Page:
Like with any party, planning out every activity, menu item, and detail ensures that you have all that you need come party day and that there are no surprises when the kids start working on the beaded princess hats or if you realize there are no batteries in the game they’re to use.
"Especially with children, be mindful of mealtimes when hosting a party," says Ettiene. Get-togethers scheduled between 11 a.m. and 2 p.m., or 4 p.m. and 7 p.m. suggest that a meal will be served.
Along the same lines, if you are hosting a party beyond 7 p.m. for children less than 8 years old, be aware that some children have bed times around this time and may start to get tired. "And make sure that no matter when the party is to begin, it has a clear start and finish time," adds Lockard.
Both Ettiene and Lockard agree, children need supervision, and extra hands will make sure chaos doesn’t ensue when all your guests need help at the same time. "Either invite the parents of some of the other guests or hire an apprentice from their school or another responsible adult (college student) to lend a hand."
A good rule of thumb is that there should be one adult for every eight children older than 6, and one adult for every four children younger than 5 years old.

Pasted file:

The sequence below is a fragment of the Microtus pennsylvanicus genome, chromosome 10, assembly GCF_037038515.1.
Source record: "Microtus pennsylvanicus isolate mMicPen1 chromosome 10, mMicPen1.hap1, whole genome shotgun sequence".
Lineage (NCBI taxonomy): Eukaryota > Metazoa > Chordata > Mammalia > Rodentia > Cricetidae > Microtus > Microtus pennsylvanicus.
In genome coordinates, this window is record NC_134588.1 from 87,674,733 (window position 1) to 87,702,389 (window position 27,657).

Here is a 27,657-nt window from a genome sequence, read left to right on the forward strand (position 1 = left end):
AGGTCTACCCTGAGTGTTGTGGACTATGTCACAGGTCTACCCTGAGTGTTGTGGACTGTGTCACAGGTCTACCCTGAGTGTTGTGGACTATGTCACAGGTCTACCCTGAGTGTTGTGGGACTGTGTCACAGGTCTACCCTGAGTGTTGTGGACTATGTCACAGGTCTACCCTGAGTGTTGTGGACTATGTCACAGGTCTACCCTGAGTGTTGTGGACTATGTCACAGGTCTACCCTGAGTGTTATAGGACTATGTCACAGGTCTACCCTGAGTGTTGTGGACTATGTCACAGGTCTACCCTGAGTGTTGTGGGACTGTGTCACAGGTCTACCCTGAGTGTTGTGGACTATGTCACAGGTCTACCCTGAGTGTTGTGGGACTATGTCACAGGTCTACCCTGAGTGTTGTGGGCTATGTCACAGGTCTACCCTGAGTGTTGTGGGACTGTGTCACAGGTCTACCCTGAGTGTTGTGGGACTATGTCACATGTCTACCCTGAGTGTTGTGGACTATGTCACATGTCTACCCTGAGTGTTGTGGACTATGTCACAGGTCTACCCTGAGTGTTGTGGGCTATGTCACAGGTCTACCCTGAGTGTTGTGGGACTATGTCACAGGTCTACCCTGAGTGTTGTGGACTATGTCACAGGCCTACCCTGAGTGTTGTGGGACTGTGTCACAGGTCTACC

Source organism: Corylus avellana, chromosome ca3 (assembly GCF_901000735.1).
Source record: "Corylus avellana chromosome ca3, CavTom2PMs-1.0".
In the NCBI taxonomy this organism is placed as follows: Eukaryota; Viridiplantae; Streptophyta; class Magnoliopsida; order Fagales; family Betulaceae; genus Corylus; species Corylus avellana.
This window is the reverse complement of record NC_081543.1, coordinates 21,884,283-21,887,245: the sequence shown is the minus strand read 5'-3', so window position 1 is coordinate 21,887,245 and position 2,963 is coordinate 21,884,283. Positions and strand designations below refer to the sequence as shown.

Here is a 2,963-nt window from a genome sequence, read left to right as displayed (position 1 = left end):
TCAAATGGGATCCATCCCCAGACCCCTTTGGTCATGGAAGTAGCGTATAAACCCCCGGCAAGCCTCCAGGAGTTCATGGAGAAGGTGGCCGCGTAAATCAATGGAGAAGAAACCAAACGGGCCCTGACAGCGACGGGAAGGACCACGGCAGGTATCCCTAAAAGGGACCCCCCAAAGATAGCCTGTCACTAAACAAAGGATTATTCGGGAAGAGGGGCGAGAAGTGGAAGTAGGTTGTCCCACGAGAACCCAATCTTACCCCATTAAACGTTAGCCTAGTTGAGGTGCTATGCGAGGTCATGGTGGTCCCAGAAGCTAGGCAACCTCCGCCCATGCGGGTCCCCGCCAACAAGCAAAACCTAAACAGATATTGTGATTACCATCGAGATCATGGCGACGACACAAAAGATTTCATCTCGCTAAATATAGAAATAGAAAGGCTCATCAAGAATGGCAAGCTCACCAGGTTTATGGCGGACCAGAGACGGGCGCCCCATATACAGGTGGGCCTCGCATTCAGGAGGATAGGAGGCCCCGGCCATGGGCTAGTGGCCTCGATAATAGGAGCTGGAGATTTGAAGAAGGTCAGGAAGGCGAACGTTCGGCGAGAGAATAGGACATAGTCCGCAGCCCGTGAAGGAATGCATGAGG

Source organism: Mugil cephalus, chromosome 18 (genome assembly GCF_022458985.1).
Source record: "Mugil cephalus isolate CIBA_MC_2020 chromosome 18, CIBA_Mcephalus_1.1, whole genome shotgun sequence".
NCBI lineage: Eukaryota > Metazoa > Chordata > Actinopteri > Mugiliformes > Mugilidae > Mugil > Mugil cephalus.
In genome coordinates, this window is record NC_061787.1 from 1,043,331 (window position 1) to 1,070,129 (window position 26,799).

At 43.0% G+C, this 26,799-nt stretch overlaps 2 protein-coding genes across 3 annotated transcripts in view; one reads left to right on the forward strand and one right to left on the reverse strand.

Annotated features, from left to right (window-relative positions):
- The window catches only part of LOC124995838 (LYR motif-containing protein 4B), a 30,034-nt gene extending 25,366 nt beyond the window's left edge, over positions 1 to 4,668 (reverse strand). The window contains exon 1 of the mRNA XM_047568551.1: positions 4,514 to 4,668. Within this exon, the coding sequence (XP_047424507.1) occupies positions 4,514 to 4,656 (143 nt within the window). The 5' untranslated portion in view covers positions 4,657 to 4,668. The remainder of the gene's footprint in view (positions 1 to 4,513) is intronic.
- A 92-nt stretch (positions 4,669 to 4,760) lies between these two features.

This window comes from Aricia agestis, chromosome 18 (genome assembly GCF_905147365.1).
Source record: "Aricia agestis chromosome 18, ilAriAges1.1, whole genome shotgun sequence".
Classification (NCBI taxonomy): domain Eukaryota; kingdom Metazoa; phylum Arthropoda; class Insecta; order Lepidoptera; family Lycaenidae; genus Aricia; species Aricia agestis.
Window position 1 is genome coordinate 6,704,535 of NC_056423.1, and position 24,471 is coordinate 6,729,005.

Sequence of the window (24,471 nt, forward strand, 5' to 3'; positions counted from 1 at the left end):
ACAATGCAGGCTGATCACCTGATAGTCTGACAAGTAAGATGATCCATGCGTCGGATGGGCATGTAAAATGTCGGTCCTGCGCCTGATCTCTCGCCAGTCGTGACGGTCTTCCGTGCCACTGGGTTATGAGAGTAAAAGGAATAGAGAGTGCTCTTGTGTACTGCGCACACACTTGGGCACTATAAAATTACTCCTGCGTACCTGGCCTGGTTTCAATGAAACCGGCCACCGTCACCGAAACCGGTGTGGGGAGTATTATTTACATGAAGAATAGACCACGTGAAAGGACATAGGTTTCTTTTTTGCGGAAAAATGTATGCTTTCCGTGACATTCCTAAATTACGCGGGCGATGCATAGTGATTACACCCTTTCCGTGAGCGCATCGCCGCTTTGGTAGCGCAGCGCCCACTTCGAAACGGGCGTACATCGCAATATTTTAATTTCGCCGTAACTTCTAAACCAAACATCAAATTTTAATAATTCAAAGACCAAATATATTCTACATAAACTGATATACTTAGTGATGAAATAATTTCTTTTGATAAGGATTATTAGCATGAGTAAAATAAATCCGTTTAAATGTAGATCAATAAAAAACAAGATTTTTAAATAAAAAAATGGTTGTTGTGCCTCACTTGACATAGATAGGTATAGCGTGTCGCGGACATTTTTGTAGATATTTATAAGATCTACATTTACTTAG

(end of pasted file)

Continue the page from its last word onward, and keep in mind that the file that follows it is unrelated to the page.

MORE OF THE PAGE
In general, avoid overscheduling the party by keeping activities to a minimum, advises Ettiene. "Children love free play and will appreciate a break from the activity train that often crowds the enjoyment of the party."
But there is a balance to strike, cautions Lockard. "Remember how short little attention spans are and prepare multiple activities with this in mind." They don’t have to be completely structured. Perhaps a craft activity, then some time outside playing games.
According to Ettiene, children's parties are synonymous with spills, so be mindful of offering too many drinks or foods that will stain your sofa or their clothing.
Instead, offer white or clear party drinks and keep the messy foods limited to the kitchen where spills won't spoil the fun.
If your party venue will only accommodate 15 children, only invite 15 children, says Ettiene. There is nothing more disappointing than having a party where space limits the fun.
Young kids have little or no filter. If they discover the present they are opening is on their must-have list, there is no masking their delight. But if the gift they are unwrapping is that crazy-eyed cat clock that made them cry as a baby, either tears or an angry outburst often ensues.
To avoid any party-day breakdowns, either avoid opening gifts at the party (there is often enough going on), or better yet, Lockard recommends working with your children in advance on how to graciously unwrap gifts.
Most importantly of all, don’t forget to have your children write thank-you notes. It’s very important, and a good habit to start early.